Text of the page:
• Standard management interface support including SMI-S provider, SNMP agent, Volume Shadow Copy Service (VSS) and REST

In addition to one integrated operating system, there is one integrated management system through Hitachi Command Suite v8. This enables the global active device functionality to be dynamically provisioned, monitored, and thin provisioned, snapped, cloned, and replicated just like any other device. With a separate appliance, separate management may be required for different functions. Additional appliances may even be required for functions like replication.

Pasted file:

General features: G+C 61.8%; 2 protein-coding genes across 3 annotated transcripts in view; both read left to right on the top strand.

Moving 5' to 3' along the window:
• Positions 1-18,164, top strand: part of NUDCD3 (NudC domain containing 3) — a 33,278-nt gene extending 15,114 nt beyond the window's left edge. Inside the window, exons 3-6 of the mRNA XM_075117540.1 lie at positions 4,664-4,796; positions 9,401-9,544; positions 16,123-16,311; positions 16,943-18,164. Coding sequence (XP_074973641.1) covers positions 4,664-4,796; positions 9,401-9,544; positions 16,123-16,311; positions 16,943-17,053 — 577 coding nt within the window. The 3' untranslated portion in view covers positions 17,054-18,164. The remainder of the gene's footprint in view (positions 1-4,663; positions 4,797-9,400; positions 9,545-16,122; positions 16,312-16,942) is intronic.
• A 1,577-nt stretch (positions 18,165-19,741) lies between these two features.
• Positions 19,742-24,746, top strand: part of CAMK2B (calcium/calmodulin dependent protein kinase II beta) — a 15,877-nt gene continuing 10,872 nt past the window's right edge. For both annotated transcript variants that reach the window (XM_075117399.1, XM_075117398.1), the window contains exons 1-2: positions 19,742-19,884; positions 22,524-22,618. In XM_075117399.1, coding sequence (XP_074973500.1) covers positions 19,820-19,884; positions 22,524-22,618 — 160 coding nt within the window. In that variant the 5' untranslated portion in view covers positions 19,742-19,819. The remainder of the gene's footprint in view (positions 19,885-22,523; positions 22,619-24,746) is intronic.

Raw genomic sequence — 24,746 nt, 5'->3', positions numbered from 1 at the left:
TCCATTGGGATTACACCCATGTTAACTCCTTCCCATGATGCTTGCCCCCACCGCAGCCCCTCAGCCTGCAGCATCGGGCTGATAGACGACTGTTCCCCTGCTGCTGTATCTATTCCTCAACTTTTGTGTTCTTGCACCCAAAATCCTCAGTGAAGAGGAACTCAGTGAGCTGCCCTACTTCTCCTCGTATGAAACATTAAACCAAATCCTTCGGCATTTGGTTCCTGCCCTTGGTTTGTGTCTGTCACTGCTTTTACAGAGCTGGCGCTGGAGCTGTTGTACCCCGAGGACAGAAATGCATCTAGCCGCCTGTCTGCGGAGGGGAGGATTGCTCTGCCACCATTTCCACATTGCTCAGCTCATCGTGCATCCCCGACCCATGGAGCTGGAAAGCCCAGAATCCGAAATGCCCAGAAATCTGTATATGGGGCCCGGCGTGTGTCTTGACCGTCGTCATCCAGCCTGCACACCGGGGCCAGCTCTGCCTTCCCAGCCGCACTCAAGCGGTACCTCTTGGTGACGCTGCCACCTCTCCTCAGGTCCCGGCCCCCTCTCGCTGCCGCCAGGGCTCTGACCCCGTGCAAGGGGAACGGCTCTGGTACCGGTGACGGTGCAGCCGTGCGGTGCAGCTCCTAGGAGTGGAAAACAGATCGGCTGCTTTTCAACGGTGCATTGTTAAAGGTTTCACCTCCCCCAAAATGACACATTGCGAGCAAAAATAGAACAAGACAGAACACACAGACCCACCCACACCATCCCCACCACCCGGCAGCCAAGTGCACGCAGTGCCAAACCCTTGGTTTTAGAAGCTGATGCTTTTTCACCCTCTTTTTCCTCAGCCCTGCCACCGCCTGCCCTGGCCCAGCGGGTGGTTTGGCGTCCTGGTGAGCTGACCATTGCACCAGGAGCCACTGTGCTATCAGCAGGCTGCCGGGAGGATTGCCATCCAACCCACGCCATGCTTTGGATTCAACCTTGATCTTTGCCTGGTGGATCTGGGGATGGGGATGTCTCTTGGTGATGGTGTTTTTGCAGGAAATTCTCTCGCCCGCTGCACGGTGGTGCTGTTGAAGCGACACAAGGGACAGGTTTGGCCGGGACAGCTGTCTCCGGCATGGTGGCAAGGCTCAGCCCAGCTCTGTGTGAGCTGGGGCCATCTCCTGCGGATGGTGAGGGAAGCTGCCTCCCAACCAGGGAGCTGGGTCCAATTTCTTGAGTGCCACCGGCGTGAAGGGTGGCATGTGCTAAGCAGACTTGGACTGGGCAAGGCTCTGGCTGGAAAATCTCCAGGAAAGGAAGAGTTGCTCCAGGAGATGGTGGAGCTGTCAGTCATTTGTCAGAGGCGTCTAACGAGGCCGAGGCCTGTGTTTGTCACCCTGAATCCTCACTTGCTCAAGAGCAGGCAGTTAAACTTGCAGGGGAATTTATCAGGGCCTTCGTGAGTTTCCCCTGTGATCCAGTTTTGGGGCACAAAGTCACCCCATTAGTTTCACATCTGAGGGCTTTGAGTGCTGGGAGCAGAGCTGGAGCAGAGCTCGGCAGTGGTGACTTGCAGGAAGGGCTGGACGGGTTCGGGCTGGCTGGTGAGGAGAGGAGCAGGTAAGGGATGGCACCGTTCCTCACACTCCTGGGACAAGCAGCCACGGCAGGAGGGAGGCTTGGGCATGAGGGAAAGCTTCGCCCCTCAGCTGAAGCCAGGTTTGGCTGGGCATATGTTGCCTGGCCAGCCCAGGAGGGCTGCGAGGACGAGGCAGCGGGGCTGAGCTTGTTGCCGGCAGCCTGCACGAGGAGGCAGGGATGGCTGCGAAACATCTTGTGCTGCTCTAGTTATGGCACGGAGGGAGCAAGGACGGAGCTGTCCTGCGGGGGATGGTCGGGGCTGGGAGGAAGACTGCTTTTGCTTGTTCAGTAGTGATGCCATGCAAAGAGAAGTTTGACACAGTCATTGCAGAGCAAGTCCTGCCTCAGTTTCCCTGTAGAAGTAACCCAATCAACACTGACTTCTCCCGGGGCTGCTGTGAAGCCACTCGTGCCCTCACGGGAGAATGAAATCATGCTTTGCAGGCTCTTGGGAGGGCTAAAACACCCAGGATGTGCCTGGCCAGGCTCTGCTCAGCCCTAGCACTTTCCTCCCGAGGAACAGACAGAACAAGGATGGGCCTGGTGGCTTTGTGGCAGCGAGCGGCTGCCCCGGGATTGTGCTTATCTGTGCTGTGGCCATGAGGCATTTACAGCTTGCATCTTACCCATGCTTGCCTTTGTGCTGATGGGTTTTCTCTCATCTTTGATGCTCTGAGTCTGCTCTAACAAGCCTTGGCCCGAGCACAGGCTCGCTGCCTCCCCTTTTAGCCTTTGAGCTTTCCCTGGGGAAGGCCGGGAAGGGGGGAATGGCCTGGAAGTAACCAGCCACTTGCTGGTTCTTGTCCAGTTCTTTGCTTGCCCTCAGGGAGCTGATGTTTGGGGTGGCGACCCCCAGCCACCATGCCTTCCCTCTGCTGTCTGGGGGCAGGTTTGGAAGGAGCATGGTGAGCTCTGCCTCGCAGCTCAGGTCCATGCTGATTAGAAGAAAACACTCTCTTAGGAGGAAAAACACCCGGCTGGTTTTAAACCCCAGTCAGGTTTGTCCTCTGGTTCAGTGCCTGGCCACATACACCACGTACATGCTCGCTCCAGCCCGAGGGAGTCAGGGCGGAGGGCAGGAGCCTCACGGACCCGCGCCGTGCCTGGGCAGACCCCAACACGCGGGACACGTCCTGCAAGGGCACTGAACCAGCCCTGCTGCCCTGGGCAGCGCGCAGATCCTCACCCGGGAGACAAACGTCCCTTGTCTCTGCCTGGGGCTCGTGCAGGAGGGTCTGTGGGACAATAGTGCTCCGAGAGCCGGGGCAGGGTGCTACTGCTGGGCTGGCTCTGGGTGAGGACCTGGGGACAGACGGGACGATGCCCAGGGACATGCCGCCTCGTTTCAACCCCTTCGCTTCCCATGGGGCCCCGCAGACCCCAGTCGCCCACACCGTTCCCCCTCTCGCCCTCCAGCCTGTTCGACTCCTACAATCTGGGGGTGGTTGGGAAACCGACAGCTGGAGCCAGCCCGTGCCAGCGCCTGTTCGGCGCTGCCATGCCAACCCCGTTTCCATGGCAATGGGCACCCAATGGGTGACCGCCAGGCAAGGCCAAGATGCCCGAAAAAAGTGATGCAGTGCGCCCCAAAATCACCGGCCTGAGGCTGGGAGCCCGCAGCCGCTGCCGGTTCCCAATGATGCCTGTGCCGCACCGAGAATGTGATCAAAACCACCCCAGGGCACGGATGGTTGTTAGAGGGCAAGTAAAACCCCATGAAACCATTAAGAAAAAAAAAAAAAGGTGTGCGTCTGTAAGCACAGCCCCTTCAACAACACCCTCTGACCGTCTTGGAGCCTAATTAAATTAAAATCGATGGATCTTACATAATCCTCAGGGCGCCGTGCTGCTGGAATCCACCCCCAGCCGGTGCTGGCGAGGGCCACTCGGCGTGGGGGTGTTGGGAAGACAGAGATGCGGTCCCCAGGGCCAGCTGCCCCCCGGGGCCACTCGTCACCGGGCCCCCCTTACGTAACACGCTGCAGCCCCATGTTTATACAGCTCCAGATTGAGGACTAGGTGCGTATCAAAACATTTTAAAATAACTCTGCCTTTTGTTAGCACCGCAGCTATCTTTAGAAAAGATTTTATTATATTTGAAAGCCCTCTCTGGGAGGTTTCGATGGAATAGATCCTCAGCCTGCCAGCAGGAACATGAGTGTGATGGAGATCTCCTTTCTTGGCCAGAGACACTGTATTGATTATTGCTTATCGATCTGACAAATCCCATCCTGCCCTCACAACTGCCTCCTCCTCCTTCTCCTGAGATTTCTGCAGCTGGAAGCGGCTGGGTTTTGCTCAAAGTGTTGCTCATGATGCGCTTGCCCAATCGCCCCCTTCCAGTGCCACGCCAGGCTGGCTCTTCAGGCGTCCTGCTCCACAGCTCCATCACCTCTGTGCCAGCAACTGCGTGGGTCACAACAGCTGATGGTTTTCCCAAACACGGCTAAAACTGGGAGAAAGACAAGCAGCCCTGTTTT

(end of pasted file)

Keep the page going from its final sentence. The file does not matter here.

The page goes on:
From a development perspective, the implementation of a global active device function through the use of appliances may be easy, but the integration of this function into an enterprise storage system requires more innovation in order to leverage the performance, availability, and functionality of that system. Putting a high performance enterprise storage system behind an appliance can only dumb down the storage system and add additional layers of complexity and cost.

The availability of Virtual Storage Machines and global active device functionality will be game changing for high availability applications.